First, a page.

MUMBAI (Reuters) - India’s second-biggest sugar producer Maharashtra plans to buy a quarter of the state’s output to arrest falling prices for the sweetener, a state minister told Reuters, a move that would require $1 billion and leave mills to cover storage costs.
The government purchase plan - which the state would need to approve in the next cabinet meeting - would help Maharashtra sugar mills pay dues to sugar cane farmers that have risen to more than 30 billion Indian rupees ($470 million).
“We are planning to buy 25 percent of the sugar production of each mill. The government buying will reduce availability in the market and prices could rise,” said Subhash Deshmukh, the cooperation and marketing minister for the state government.
India, the world’s second-biggest sugar producer, requires mills to pay cane farmers within two weeks of harvest. Last year, the mills agreed to pay farmers 11 percent more for their cane for the 2017/18 marketing year than in the previous year.
But local sugar prices have fallen 17 percent since the start of the marketing year on Oct. 1, making it difficult for the mills to make payments.
A few industry officials are sceptical about the plan, not least because of the cost to the state.
Maharashtra’s sugar output is expected to double to 8 million tonnes in the 2017/18 marketing year ending on Sep. 30, according to the Western India Sugar Mills Association (WISMA).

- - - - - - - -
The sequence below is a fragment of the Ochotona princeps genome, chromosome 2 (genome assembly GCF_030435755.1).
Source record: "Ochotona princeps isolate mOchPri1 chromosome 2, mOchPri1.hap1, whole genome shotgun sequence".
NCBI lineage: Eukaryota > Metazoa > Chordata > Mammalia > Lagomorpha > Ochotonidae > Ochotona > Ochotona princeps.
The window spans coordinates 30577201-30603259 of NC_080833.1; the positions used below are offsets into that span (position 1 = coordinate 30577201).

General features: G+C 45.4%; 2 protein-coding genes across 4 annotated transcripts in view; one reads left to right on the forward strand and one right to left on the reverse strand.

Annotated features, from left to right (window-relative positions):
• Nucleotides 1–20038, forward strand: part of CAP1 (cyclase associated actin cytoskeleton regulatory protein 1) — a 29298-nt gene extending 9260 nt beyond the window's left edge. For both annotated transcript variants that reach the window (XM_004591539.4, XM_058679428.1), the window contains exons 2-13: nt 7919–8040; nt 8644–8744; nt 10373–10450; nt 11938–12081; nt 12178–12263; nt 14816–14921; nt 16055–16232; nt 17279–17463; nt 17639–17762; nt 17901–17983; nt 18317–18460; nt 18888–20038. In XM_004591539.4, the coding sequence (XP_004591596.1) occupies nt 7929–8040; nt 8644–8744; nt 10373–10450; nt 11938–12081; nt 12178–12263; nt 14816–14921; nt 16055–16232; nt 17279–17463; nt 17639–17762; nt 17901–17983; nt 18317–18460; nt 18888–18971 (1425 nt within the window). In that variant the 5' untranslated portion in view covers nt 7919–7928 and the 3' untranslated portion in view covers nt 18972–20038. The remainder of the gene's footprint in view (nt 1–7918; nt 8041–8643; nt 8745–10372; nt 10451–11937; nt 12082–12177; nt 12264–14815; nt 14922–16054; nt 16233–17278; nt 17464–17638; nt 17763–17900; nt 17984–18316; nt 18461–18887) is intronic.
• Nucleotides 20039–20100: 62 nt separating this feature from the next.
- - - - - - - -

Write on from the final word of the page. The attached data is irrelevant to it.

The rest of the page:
That means the government would spend nearly 64 billion rupees - almost $1 billion - assuming it buys nearly 2 million tonnes from the mills, said WISMA President B.B. Thombre.
“Government intervention is required, but I don’t think the state can allocate such a huge amount for sugar buying,” said another industry official, who declined to be named as the government’s plan has not been approved yet.
The mills have to store any sugar bought by the government in their warehouses until the state liquidates the stocks in the open market, Deshmukh said.
“The government will not pay for storage and it would be the mills’ responsibility to keep the stocks in good condition,” he said.
Some sugar dealers said Maharashtra’s purchases could prop up sweetener prices across the country and help producers like Shree Renuka Sugars, Balrampur Chini Mills Ltd, Dwarikesh Sugar Industries and Simbhaoli Sugars.
($1 = 64.1700 Indian rupees)
Reporting by Rajendra JadhavEditing by Tom Hogue